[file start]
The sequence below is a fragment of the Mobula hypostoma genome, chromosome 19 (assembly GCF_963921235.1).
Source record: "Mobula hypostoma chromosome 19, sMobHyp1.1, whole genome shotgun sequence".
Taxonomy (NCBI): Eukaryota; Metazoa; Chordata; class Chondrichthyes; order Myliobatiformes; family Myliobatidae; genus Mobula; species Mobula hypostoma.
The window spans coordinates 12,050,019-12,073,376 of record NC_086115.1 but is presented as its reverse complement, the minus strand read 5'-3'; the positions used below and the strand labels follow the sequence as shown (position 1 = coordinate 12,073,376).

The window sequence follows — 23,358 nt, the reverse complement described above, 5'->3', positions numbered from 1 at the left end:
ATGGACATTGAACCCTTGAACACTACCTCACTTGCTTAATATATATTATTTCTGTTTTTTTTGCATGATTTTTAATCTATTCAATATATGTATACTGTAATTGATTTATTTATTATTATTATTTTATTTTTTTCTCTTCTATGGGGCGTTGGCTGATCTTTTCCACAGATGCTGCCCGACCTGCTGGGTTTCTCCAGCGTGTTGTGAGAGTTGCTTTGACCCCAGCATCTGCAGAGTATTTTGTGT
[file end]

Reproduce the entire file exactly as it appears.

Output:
The sequence below is a fragment of the Mobula hypostoma genome, chromosome 19 (assembly GCF_963921235.1).
Source record: "Mobula hypostoma chromosome 19, sMobHyp1.1, whole genome shotgun sequence".
Taxonomy (NCBI): Eukaryota; Metazoa; Chordata; class Chondrichthyes; order Myliobatiformes; family Myliobatidae; genus Mobula; species Mobula hypostoma.
The window spans coordinates 12,050,019-12,073,376 of record NC_086115.1 but is presented as its reverse complement, the minus strand read 5'-3'; the positions used below and the strand labels follow the sequence as shown (position 1 = coordinate 12,073,376).

The window sequence follows — 23,358 nt, the reverse complement described above, 5'->3', positions numbered from 1 at the left end:
ATGGACATTGAACCCTTGAACACTACCTCACTTGCTTAATATATATTATTTCTGTTTTTTTTGCATGATTTTTAATCTATTCAATATATGTATACTGTAATTGATTTATTTATTATTATTATTTTATTTTTTTCTCTTCTATGGGGCGTTGGCTGATCTTTTCCACAGATGCTGCCCGACCTGCTGGGTTTCTCCAGCGTGTTGTGAGAGTTGCTTTGACCCCAGCATCTGCAGAGTATTTTGTGT